The Metro Board of Directors on Thursday approved a strategy for accelerating second- and third-decade Measure R transit and road projects by a 9 to 3 vote.
Among the 'yes' votes was outgoing L.A. Mayor Antonio Villaraigosa who has spent much of his second term pushing for the acceleration of Measure R projects and trying to secure federal funding to do so (The 'no' votes came from Board Members Michael D. Antonovich, John Fasana and Don Knabe. Gloria Molina was absent for the vote).
The strategy doesn't guarantee any project will be built quicker and is reliant on Congressional approval of the America Fast Forward program that both Villaraigosa and Metro have advocated for. America Fast Forward would provide Metro and other transit agencies access to hundreds of millions of dollars in federally-backed loans and interest-free bonds. Getting Congressional approval will be an uphill battle.
Still, the plan is intriguing if for no other reason than contemplating the alternative: having to wait until the late 2020s or the 2030s for several transit projects to be complete. The example most often cited is the Purple Line Extension, which would serve the second-largest job base in L.A. County but won't be complete to Westwood until 2036 under current funding schedules.
An acceleration plan could get it to Westwood by the mid-2020s and mean that the project could be built at once instead of in fits and starts for the next 20-plus years.
Other projects that could be accelerated include the Eastside Gold Line Extension, the Sepulveda Pass Transit Corridor, the South Bay Green Line Extension and the West Santa Ana Branch Corridor. Some will need other funds outside of Measure R to be completed.
Please see this earlier post for a more thorough explanation of the acceleration plan, which relies on Measure R revenues as well as Prop C revenues to pay back loans. Prop C is the half-cent sales tax approved by county votes in 1990 and would be used after Measure R expires in mid-2039.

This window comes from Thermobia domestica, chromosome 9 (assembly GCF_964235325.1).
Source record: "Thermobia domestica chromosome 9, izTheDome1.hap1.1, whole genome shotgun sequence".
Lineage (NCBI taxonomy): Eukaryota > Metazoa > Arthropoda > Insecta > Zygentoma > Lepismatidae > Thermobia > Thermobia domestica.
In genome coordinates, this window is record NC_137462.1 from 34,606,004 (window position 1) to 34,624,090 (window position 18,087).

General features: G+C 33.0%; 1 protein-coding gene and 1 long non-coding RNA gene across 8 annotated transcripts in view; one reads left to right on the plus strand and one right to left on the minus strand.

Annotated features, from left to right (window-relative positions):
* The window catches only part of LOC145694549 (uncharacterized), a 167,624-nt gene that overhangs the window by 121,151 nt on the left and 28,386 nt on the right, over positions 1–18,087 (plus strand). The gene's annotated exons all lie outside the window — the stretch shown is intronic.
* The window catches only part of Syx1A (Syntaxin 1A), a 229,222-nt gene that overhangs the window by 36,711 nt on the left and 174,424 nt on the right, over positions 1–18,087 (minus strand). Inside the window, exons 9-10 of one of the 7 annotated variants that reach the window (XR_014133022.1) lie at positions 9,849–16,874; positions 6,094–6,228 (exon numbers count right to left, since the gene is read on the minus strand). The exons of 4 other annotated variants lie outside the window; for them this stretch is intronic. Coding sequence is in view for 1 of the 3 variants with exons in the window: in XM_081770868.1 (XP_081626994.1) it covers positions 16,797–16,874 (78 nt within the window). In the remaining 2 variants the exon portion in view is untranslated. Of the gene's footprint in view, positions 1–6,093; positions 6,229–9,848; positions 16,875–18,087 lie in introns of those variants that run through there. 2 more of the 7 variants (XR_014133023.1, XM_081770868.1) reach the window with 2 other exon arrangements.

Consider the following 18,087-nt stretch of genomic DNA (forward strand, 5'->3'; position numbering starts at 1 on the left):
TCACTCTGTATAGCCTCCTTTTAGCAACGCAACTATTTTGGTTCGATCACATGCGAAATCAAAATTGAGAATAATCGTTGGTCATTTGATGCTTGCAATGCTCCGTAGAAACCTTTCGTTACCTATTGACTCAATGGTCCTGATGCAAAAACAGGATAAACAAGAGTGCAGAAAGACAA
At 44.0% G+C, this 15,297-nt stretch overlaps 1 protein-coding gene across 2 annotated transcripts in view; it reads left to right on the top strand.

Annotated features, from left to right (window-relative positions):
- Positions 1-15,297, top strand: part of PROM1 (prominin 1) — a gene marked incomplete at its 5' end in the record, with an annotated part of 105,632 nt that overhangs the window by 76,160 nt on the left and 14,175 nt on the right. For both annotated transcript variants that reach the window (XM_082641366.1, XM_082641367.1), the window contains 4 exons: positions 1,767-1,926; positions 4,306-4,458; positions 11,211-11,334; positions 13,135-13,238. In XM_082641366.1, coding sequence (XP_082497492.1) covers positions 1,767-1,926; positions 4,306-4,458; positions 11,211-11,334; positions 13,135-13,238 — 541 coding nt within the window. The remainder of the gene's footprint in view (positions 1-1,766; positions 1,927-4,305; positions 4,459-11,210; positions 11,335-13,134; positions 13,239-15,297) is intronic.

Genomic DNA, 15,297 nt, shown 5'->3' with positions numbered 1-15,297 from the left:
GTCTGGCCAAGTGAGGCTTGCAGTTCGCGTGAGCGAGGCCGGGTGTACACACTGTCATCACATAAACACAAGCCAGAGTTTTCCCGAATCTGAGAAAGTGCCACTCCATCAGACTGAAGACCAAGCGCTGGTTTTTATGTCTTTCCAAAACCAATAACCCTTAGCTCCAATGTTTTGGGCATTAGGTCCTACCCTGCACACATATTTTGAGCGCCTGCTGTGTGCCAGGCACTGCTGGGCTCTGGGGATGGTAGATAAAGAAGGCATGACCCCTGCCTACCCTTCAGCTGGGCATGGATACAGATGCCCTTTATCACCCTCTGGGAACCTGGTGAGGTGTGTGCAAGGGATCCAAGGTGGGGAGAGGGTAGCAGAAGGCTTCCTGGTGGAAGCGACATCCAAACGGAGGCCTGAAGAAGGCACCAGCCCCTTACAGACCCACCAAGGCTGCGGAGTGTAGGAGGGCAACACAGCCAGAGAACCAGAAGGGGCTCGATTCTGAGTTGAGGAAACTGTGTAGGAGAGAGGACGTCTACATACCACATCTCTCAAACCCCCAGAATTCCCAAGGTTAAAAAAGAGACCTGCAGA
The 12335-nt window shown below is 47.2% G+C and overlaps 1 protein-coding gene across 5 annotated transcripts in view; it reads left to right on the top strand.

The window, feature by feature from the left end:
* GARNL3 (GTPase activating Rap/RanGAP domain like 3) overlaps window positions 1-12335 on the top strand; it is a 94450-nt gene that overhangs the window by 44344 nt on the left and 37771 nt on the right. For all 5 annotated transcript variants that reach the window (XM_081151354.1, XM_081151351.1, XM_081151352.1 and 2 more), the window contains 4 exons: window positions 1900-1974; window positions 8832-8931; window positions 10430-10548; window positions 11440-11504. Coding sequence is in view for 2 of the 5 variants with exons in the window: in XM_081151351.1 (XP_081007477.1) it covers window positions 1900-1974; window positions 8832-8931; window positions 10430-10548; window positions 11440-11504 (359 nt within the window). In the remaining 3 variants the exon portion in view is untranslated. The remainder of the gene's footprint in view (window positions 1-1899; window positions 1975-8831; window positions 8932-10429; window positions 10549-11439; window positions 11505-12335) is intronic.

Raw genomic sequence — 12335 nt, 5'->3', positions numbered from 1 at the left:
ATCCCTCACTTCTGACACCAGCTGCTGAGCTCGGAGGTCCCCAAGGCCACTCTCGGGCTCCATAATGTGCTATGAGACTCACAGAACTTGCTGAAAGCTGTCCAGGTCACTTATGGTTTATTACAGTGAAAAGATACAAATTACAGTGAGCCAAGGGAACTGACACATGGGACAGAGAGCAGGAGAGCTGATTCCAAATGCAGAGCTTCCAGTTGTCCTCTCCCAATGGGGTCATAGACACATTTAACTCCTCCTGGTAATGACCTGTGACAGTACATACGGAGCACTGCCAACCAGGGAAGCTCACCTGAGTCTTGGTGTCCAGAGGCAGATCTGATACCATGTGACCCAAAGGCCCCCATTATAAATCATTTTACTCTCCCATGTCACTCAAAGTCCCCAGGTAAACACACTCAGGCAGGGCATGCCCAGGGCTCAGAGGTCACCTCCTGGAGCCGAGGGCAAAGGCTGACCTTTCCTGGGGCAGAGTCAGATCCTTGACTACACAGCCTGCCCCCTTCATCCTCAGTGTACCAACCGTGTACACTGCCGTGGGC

As part of the plan, the Board also approved a motion by Board Members Richard Katz and Pam O'Connor that also asks Metro staff to report back within six months with a recommended ballot initiative “for the November 2014 or November 2016 election that, if approved by the voters of Los Angeles County, would enable acceleration of all Measure R highway and transit projects.”
That's not a huge surprise. The acceleration plan was built assuming that Measure R will expire, as scheduled. The expiration made putting together a plan much more difficult — and is the reason Prop C is needed. It remains to be seen whether such an initiative could help fill funding gaps in some Measure R transit and road projects.
The Katz and O'Connor amendment specifically excluded the 710 North project from the acceleration plan. One of the alternatives for that project is a freeway tunnel connecting the 710 in Alhambra to the 210 in Pasadena and is enormously controversial in the San Gabriel Valley, with some cities supporting it and some very much against.
An amendment by Antonovich to include updated financial information on completing the Gold Line Foothill Extension to Claremont failed with four votes for and seven against.
Proponents of the unfunded Azusa-to-Claremont segment argued they weren't asking for Measure R funds to pay for the $1-billion project but hoped that including the updated info might help secure other funds. Measure R is paying for the Pasadena-to-Azusa segment of the project that is under construction. There were other related financial issues decided earlier in the day that had threatened to derail the acceleration plan. Among them:
•The Board approved Item 12, which raised the budgets of several Measure R road and transit projects and set aside $750 million for a state-of-good-repair project. The total amount of all the projects came to more than $1.5 billion.
•The Board also approved a substitute motion for Item 70 that would use Prop C funds instead of Measure R funds to pay for cost increases on the Crenshaw/LAX Line. Several cities — including Los Angeles and some in the South Bay — complained that Metro was taking funds they wanted for other purposes. Metro's side of the argument was that it was trying to keep all costs within Measure R.
Supervisor Gloria Molina spoke at length that she didn't believe the Board was acting wisely — and that the Board was encouraging the agency to borrow more money than it should to pay for cost overruns. “You're on the way to bankrupting the future,” she said.